It is called trauma for a reason. It is shocking, full of pain, and often difficult to accept and move forward from. But, growth from trauma is possible.
There are two different philosophies on trauma. The western philosophy is that trauma is an enemy that should be challenged or confronted. The eastern philosophy is that trauma is a “companion,” not an enemy. Victims are encouraged to feel the pathos of nature, the pain. Rather than sticking closely to one philosophy or another, it is best to incorporate both into healing and growth.
Victim, Survivor, Thriver
Post-traumatic growth involves the passage of being the victim, then the survivor, and ultimately the thriver. Trauma is not fair and being the victim comes with a lot of pain and challenges. Being the victim is not something that needs to result in guilt or shame but rather it is something that happened. It is something that needs to be accepted and grown through — hence the “companion” not the enemy. When you accept that you were a victim, that trauma becomes part of you. You learn how to live with the fact that this happened to you and you learn how to thrive.
A person is still in the victim stage when they feel like they are still in the trauma event, no matter what or how long the actual traumatic event happened. The victim might feel overwhelmed, helpless, angry, etc. A victim moves to the survivor stage when they start to see the resources around to help them, the people in their life that care for them, the good things around them. A survivor is no longer completely encompassed by the traumatic event and is on the road to healing. They are beginning to feel strong and confident in themselves.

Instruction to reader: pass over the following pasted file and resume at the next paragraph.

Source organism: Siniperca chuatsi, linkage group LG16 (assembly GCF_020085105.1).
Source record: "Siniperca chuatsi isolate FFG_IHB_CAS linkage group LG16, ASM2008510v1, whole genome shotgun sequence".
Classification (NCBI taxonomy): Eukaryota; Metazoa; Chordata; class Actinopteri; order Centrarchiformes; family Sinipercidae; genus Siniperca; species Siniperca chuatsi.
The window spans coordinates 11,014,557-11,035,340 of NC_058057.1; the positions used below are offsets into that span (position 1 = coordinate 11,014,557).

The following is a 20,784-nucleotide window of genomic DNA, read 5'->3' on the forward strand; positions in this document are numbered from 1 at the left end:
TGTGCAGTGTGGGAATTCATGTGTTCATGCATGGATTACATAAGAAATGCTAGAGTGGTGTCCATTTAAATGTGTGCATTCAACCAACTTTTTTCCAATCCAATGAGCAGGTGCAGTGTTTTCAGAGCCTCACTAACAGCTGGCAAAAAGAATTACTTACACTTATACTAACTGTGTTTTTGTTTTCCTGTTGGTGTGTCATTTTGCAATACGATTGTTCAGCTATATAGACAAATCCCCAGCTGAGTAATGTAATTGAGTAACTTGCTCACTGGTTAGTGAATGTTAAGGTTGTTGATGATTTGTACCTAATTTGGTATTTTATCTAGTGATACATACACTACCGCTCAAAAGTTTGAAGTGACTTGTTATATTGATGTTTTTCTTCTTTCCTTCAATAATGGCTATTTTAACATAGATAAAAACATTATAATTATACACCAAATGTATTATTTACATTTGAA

A person reaches the thriving stage when they have taken their healing to the point of feeling general satisfaction with their life. They have crystallized the survivor stage and are enjoying their life. In the thriver stage, a trauma victim sees long-term possibilities. They begin to focus on taking care of their health and loved ones. They also recognize and know how to cope with post-traumatic stress and any other issues that remain related to their trauma.
A licensed mental health professional has the tools to help trauma victims go from victims to thrivers. Those in the mental health profession know that just because you were a victim of trauma, it does not need to define you. You can grow, move forward, and ultimately thrive in your new reality.
I once met someone from a business meeting. We made an appointment to talk and then he asked me if I could remind him the day before the phone meeting, so he wouldn’t forget. The feminist part of me started fuming. He had just treated me like his secretary.
This is called emotional labor. He didn’t want to stress over remembering our meeting so he was asking me to. That’s not fair. That is implying that my time is less valuable than his. You have every right to feel offended when someone pushes their emotional labor onto you. He could easily have set a reminder in his phone, added it to his calendar. He didn’t need me to add another thing to my to-do list. What do you do when someone treats you this way?
What do you do?
Ignoring the request seems like the easiest way to take on this tough situation. You, obviously, want to keep a professional relationship but that doesn’t mean you have to take this shit. If they care enough they will make the meeting. If they don’t make it then its their fault, not yours. And, frankly at that point it is not worth your time. If they don’t have the capacity to remember the meeting on their own then it didn’t matter as much as it should have.